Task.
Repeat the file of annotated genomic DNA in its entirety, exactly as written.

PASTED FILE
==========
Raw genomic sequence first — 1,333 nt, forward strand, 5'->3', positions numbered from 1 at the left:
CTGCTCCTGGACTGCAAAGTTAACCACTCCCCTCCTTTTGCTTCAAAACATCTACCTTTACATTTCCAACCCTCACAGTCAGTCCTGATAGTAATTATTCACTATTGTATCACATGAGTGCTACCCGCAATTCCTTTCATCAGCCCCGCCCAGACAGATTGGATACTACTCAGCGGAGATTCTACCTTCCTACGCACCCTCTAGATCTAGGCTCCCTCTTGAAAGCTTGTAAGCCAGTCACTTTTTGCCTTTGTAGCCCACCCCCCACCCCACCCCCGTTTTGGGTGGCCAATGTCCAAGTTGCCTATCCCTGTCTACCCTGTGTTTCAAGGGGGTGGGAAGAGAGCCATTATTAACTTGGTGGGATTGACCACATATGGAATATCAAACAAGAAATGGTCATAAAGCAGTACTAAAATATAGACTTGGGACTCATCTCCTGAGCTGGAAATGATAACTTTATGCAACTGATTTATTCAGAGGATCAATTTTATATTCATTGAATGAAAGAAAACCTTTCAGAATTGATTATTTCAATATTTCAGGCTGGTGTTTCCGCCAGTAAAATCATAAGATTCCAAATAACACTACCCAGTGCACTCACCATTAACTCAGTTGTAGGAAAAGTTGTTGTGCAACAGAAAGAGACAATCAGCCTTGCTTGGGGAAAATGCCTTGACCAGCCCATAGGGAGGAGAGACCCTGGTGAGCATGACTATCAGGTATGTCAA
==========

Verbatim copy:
Raw genomic sequence first — 1,333 nt, forward strand, 5'->3', positions numbered from 1 at the left:
CTGCTCCTGGACTGCAAAGTTAACCACTCCCCTCCTTTTGCTTCAAAACATCTACCTTTACATTTCCAACCCTCACAGTCAGTCCTGATAGTAATTATTCACTATTGTATCACATGAGTGCTACCCGCAATTCCTTTCATCAGCCCCGCCCAGACAGATTGGATACTACTCAGCGGAGATTCTACCTTCCTACGCACCCTCTAGATCTAGGCTCCCTCTTGAAAGCTTGTAAGCCAGTCACTTTTTGCCTTTGTAGCCCACCCCCCACCCCACCCCCGTTTTGGGTGGCCAATGTCCAAGTTGCCTATCCCTGTCTACCCTGTGTTTCAAGGGGGTGGGAAGAGAGCCATTATTAACTTGGTGGGATTGACCACATATGGAATATCAAACAAGAAATGGTCATAAAGCAGTACTAAAATATAGACTTGGGACTCATCTCCTGAGCTGGAAATGATAACTTTATGCAACTGATTTATTCAGAGGATCAATTTTATATTCATTGAATGAAAGAAAACCTTTCAGAATTGATTATTTCAATATTTCAGGCTGGTGTTTCCGCCAGTAAAATCATAAGATTCCAAATAACACTACCCAGTGCACTCACCATTAACTCAGTTGTAGGAAAAGTTGTTGTGCAACAGAAAGAGACAATCAGCCTTGCTTGGGGAAAATGCCTTGACCAGCCCATAGGGAGGAGAGACCCTGGTGAGCATGACTATCAGGTATGTCAA